Some votes are less obvious. If we put money into a company’s shares purely for the promise of returns, regardless of its human and environmental policies, we are casting a vote. If we buy a product because it’s a little cheaper regardless of how it was produced, we cast a vote. We vote every day with our wallet.
Most importantly, what we give attention to in our own lives every moment is a vote. If we indulge in our anger, we empower that within us. If we are casual about our integrity, we contribute to a world that is corrupt and lazy. Every time we are conscious and kind, we contribute to a world that is the same.
So let’s vote consciously every day. Let’s vote for peace instead of meaningless entertainment distractions. Let’s vote for health over the call of junk-food consumerism. Let’s vote for love and blessing over isolation and anxious self-concern. Choose what you want to vote for and live it!
As we get more awake to our daily votes, we won’t need to blame government for their broken promises. We will be shaping the planet in the most powerful way possible – through our time, attention and money.
Our life is a vote for the world we want to live in.
So vote wisely.
Last year, my father visited my therapist brother GD for a healing session for the first time, almost 15 years after GD began healing. The healing session had been powerful and by the end, dad had fallen into deep meditation. He looked at ease with himself, his eyes steady and chronic cough silent.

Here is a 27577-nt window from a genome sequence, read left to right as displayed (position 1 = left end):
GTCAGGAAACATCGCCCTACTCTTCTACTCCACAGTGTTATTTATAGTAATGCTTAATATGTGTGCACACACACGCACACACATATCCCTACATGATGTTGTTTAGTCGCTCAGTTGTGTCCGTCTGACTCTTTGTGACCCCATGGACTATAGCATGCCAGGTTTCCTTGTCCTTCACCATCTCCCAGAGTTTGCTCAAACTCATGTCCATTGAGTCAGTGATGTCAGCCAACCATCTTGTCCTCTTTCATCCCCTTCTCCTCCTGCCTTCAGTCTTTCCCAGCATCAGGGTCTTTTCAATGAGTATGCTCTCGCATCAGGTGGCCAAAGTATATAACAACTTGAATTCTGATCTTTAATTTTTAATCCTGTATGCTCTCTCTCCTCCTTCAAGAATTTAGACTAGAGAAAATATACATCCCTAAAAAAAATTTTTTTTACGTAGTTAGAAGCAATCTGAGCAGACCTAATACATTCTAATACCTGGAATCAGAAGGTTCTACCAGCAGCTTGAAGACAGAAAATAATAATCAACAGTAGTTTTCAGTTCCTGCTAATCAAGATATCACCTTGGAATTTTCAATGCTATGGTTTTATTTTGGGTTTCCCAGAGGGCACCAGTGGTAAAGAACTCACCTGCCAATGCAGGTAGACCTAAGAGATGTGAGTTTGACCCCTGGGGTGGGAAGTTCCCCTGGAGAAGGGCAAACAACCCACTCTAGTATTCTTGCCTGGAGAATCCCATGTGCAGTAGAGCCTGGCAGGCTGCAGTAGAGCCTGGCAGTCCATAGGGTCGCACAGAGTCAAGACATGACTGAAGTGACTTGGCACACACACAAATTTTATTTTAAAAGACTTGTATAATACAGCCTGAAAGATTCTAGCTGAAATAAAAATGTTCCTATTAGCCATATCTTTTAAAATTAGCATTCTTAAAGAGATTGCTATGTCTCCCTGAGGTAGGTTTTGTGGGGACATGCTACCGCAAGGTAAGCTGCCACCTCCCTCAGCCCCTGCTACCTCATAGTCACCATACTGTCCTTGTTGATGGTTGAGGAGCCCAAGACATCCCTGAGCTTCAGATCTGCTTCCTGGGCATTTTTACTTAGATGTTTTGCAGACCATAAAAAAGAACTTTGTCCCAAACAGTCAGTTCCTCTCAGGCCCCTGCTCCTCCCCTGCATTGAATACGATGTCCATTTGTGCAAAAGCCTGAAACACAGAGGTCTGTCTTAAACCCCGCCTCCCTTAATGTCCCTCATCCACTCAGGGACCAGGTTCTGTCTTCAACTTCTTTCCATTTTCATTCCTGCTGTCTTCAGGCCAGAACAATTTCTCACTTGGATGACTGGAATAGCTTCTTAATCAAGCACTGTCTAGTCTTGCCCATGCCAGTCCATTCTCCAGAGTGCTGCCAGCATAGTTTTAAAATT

As we drove back at night to Mumbai together, expressway lights swishing past the corner of our eyes, we talked more than we had talked all year. And we talked about real things – not things to fill the silence. He remembered the incident when GD, as a toddler, had fallen from a mid-ocean pontoon — how he had miraculously survived certain death. And how, as a teenager, GD had meditated so long he damaged a nerve in his leg for years. He spoke of how he had been incensed with GD as a twenty-something who ate, slept and meditated all day while he worked. And about how my mother cried for months after GD left for Pune to live with his spiritual teacher and stopped phoning home. But most of all, he spoke about how proud he was of both of us today.
Two decades ago, in a family of modest means, a grown-up son’s decision to devote his life to spirituality had real financial implications. And while dad did not ever say a word to stop GD, some part inside had remained raw and sensitive. And until this session he had not allowed himself to fully take support from GD.
I quietly told dad that GD and I often speak of him as a rare father, who gave us freedom and yet supported us. Who did things for us he did not agree with, but maintained his integrity. Who did not shame us because we were not following what he thought was the right path.
Talking to him, I realized how little we know even about those closest to us, because we never talk beyond immediate, daily problems and information. How hurts can lie unexpressed within for years, until distances grow into long empty highways. But most of all, I realized how few words it takes to express appreciation that can be missed for decades.
As I helped dad unload his luggage at the end of our journey under a pool of halogen streetlight, I knew it was not just his healing that had happened today — a circle had been completed and a deep healing had happened for all three of us.
I share this with the hope that you take some time out to rediscover your own parents. To hear their stories, and their versions of your stories. And to thank them for the way their lives arced to make space for yours. Watch them paint images of your life that you didn’t see before. And you show them their own beauty in a new light. So often, under the inertia of mundanity, it is the important ‘I-love-you’, the ‘please-forgive-me’, the ‘sorry’ and the ‘thank you’ that remains unexpressed until it’s too late.